Evan Dean draws on early musical experiences to keep on rockin’
Talk about bad timing for a 13-year-old.
“I broke my ankle on the last day of school, wrestling with a buddy,” Evan Dean recalled about the end of a middle-school academic year in Mt. Lebanon.
“And so I needed something to do for the whole summer,” he said. “I couldn’t run around. I was on crutches. So I talked my parents into buying me my first guitar, so I’d have something to do. And it turned out to be a good thing, because I just played guitar every day.”
Combine that, uh, lucky break with his singing in church choirs since he was 5, and you have the makings of a dedicated musician.
These days, you can find Dean performing regularly around the area in various combinations.
He’ll strum his Martin acoustic and blow harmonica for solo shows, or be joined in a duo with fellow guitarist Ed Kowalski of Robinson Township, with who he’s been playing for five years. And they’ll add a rhythm section – most recently, Steve Dunn on bass and his son-in-law, Chris Belin, on drums – to rock out as the Evan Dean Band.
Plus there’s Evan Dean and the Shakedown, coming soon to a venue near you: specifically, on June 10 at Mr. Mike’s in Irwin, which is close enough.
“The Shakedown is exclusively blues and R&B,” with the rhythm-and-blues component covering such legends as Otis Redding, Sam Cooke and Stevie Wonder. “It’s a very upbeat, happy, move-your feet type of music. That’s the way I love to sing.”
Joining him in his latest musical venture are guitarist Joe Bradley of Mt. Lebanon, bassist Andy Shissler of Bethel Park, keyboard player Joe Cipollone of Shaler Township and drummer Bob Bradley of Canonsburg, who came up with the band’s name.
Dean will admit that he’s not so fond of attempting to come up with names, but those of some of his past groups resonate with creativity.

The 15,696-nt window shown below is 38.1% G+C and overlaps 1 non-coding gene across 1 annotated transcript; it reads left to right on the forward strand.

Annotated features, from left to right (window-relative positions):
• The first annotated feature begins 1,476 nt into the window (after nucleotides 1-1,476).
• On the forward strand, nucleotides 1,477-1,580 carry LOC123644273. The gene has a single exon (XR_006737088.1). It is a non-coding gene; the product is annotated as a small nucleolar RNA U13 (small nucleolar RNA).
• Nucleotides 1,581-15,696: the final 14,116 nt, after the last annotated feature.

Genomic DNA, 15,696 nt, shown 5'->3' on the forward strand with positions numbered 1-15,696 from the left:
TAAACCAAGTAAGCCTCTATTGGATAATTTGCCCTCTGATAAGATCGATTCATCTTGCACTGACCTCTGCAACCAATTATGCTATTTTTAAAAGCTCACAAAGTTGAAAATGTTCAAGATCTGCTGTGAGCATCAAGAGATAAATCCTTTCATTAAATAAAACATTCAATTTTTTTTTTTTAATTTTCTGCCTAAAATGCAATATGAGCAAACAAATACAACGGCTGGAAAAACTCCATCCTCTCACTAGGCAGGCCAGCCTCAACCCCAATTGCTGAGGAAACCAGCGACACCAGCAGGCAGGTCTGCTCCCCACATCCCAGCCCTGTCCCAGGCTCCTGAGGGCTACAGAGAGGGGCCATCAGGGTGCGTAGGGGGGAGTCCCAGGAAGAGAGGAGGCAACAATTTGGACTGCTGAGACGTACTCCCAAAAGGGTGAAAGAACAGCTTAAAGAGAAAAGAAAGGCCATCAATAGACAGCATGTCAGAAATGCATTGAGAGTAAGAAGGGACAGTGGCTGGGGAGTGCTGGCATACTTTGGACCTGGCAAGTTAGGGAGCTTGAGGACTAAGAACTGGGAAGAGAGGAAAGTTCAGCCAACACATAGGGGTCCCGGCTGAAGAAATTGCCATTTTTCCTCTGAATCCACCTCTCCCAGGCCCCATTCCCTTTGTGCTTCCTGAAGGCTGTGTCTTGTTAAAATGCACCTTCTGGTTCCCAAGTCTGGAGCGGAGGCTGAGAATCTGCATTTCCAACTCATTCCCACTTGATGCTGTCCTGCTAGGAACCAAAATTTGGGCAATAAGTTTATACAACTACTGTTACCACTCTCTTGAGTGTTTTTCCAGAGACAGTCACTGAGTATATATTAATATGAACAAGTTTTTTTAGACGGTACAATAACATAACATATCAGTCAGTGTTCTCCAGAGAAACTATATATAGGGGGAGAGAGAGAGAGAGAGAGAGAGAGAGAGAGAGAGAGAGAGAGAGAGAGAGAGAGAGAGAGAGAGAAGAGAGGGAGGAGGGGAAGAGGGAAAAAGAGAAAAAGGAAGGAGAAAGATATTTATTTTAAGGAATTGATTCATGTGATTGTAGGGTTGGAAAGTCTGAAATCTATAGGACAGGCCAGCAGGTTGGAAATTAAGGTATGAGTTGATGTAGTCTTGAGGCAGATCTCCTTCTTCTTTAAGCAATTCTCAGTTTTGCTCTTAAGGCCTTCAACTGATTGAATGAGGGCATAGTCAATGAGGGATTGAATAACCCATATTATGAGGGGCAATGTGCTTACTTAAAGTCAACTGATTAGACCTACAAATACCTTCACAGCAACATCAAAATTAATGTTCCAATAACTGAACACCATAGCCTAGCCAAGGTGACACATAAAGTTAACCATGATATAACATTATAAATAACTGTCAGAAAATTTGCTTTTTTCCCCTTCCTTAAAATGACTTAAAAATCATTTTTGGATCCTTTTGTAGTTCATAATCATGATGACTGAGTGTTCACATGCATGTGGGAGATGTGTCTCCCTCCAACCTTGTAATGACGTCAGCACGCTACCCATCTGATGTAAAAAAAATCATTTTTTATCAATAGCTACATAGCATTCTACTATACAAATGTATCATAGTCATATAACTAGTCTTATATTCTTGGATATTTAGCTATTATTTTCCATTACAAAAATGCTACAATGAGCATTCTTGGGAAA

First, there was the Don Stairs Vigil, which he formed while studying creative writing – that apparently applies to band names, too – at Carnegie Mellon University.
“That was basically because we practiced in a basement,” he explained, “and ‘Don’ is kind of a Pittsburghese pun.”
The band released an EP in 1998, and a couple of years later Dean was at the core of another group, Ouve Azzy Runk, a neologism for “groove jazzy rock funk.” That’s where he met drummer Belin, and the band’s EP “Tree” came out in 2001.
Later in the decade was the 29th Ward, so named because Castle Shannon, where Dean now lives, once was the 29th ward of Pittsburgh. The band’s album, “2008,” was released in – you’ve guessed it – 2008.
“I had a lot of songs on there about depravity and suffering, pretty dark,” Dean said. “You write about where you are or where you wish you were. And I guess that’s where I was. But even then, writing about dark subjects, I try to take the approach of moving through the darkness to a better place.”
Another example of that approach is the recent original “Roll Away the Stone.”
“That’s a song about learning to love yourself, about being down and feeling outcast and unwanted, and then loved,” he explained, “and learning how to roll that weight off myself and appreciate who I am, without judgment.”
Finding time among all his musical pursuits, Dean earned a master’s degree in social work.
“It really influenced me, in terms of doing my own personal growth and making my music more positive,” he said. “Even in the darkness, there’s a way forward into the light. So I try to reflect that in my lyrics. I want my lyrics to have a positive effect. I don’t just want to depress people.”
Even though he’s been singing for such a long time, including stints with paid choirs when he was in college, Dean started taking voice lessons a few years ago from Hilerie Klein Rensi. They clicked immediately, and she was sufficiently impressed to hire him as an instructor at her Higher Voice Studio in Carnegie.
“Because I wanted to get better,” he said about continuing his vocal education. “I figured, hey, you can always get better.”